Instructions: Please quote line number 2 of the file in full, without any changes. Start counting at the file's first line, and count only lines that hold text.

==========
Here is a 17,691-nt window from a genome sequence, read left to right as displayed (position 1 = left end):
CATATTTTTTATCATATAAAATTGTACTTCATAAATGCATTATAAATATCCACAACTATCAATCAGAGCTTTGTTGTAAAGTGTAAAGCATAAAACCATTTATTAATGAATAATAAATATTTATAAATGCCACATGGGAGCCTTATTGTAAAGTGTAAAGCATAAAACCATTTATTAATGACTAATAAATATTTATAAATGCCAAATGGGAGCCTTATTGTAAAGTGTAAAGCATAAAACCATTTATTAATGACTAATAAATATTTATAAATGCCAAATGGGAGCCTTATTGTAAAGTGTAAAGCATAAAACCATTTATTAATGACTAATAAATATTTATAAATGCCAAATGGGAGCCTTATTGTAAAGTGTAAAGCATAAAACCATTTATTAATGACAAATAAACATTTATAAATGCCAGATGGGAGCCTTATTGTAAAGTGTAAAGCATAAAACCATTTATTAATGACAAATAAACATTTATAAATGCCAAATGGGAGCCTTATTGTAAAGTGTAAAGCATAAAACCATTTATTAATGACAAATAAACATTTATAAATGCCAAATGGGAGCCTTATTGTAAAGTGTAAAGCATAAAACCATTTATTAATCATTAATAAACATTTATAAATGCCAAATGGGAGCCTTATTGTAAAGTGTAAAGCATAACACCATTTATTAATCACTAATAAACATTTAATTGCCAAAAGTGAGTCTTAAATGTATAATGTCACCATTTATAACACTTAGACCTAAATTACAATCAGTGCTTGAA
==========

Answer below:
CATATTTTTTATCATATAAAATTGTACTTCATAAATGCATTATAAATATCCACAACTATCAATCAGAGCTTTGTTGTAAAGTGTAAAGCATAAAACCATTTATTAATGAATAATAAATATTTATAAATGCCACATGGGAGCCTTATTGTAAAGTGTAAAGCATAAAACCATTTATTAATGACTAATAAATATTTATAAATGCCAAATGGGAGCCTTATTGTAAAGTGTAAAGCATAAAACCATTTATTAATGACTAATAAATATTTATAAATGCCAAATGGGAGCCTTATTGTAAAGTGTAAAGCATAAAACCATTTATTAATGACTAATAAATATTTATAAATGCCAAATGGGAGCCTTATTGTAAAGTGTAAAGCATAAAACCATTTATTAATGACAAATAAACATTTATAAATGCCAGATGGGAGCCTTATTGTAAAGTGTAAAGCATAAAACCATTTATTAATGACAAATAAACATTTATAAATGCCAAATGGGAGCCTTATTGTAAAGTGTAAAGCATAAAACCATTTATTAATGACAAATAAACATTTATAAATGCCAAATGGGAGCCTTATTGTAAAGTGTAAAGCATAAAACCATTTATTAATCATTAATAAACATTTATAAATGCCAAATGGGAGCCTTATTGTAAAGTGTAAAGCATAACACCATTTATTAATCACTAATAAACATTTAATTGCCAAAAGTGAGTCTTAAATGTATAATGTCACCATTTATAACACTTAGACCTAAATTACAATCAGTGCTTGAA